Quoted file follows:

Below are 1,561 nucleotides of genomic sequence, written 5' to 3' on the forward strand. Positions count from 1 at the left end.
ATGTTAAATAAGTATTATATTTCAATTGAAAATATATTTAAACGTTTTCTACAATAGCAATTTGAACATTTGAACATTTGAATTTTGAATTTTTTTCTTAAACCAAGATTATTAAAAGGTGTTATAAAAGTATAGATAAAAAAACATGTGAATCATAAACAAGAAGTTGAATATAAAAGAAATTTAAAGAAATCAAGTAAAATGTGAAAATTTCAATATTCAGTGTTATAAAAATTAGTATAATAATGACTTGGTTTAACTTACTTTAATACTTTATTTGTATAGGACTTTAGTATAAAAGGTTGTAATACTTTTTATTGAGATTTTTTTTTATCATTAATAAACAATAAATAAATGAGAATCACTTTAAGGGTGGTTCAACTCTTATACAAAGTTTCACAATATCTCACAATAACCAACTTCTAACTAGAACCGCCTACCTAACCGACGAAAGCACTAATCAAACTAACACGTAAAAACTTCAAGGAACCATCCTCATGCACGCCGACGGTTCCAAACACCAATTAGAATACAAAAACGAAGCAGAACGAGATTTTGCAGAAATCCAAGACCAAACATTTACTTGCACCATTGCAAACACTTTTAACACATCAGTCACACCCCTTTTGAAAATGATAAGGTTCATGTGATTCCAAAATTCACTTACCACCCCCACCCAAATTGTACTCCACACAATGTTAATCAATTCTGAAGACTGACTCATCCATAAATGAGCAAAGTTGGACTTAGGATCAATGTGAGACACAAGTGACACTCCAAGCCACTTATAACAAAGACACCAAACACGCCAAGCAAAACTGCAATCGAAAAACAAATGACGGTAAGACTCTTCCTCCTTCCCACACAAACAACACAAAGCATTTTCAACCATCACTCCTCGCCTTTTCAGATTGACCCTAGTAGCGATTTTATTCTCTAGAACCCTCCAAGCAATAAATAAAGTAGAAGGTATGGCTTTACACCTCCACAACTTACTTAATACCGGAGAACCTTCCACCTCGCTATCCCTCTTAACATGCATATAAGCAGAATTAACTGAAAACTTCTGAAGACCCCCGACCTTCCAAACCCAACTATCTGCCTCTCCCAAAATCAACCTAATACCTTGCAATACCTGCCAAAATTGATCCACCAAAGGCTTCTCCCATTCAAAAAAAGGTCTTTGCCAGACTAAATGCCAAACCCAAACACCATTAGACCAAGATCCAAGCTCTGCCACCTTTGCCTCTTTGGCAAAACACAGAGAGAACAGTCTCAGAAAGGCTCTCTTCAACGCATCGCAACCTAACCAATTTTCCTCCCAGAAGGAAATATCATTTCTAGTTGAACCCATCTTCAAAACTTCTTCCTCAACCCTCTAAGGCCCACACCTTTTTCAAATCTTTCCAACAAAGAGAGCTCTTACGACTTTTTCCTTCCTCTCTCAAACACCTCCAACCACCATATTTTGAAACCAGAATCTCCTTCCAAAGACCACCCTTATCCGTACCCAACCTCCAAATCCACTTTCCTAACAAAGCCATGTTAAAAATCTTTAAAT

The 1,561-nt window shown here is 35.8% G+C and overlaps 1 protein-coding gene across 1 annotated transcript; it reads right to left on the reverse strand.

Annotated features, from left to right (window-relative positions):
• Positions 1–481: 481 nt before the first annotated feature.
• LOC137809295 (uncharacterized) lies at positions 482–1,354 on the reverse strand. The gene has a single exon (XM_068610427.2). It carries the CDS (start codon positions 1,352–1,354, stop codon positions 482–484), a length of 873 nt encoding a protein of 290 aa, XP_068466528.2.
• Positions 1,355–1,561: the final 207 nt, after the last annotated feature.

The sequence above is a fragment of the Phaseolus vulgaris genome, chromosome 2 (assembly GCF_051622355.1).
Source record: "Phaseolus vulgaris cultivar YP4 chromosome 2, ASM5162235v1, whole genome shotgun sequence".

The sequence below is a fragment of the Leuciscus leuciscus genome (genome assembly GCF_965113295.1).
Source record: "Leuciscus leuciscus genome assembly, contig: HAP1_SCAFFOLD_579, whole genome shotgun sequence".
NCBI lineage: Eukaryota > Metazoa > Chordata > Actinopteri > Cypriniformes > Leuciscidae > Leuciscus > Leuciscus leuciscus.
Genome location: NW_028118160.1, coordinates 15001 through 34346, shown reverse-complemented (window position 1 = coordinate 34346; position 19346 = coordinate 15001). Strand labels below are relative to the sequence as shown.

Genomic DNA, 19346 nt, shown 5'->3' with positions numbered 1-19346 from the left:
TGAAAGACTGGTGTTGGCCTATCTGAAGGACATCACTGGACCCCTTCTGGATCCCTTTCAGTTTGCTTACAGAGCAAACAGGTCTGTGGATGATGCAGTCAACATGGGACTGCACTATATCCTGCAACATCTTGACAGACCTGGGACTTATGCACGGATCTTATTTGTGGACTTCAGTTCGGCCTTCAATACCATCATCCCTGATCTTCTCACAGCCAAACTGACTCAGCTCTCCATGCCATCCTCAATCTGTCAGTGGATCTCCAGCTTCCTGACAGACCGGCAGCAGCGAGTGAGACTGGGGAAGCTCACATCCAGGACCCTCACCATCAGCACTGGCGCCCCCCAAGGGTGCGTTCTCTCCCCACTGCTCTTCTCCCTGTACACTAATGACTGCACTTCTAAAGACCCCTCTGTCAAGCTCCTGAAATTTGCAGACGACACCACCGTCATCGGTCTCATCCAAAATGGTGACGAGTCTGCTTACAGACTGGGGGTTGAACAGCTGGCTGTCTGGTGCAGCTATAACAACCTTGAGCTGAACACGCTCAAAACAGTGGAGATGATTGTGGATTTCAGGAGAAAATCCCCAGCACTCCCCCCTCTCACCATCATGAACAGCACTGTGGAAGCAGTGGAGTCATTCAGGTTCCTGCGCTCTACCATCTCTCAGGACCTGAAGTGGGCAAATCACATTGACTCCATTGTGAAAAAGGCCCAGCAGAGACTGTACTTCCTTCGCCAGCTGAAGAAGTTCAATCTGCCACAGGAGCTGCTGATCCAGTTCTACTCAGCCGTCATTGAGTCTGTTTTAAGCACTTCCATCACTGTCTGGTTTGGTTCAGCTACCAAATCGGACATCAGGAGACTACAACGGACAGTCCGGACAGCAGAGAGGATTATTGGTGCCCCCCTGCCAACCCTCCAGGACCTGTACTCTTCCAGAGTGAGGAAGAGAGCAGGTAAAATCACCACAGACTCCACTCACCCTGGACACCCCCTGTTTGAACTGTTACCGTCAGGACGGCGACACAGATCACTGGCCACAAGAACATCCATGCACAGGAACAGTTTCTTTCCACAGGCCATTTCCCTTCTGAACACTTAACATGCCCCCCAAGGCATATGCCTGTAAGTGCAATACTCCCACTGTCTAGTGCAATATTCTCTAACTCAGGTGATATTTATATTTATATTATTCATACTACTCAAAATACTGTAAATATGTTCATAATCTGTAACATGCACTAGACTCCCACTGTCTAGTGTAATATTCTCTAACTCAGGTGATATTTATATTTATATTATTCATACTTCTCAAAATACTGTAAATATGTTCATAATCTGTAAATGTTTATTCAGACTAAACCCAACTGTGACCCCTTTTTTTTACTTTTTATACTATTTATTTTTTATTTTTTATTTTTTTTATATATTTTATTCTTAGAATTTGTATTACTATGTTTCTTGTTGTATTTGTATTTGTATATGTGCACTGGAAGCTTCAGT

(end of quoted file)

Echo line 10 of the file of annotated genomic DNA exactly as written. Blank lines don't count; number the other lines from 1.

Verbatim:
The sequence below is a fragment of the Leuciscus leuciscus genome (genome assembly GCF_965113295.1).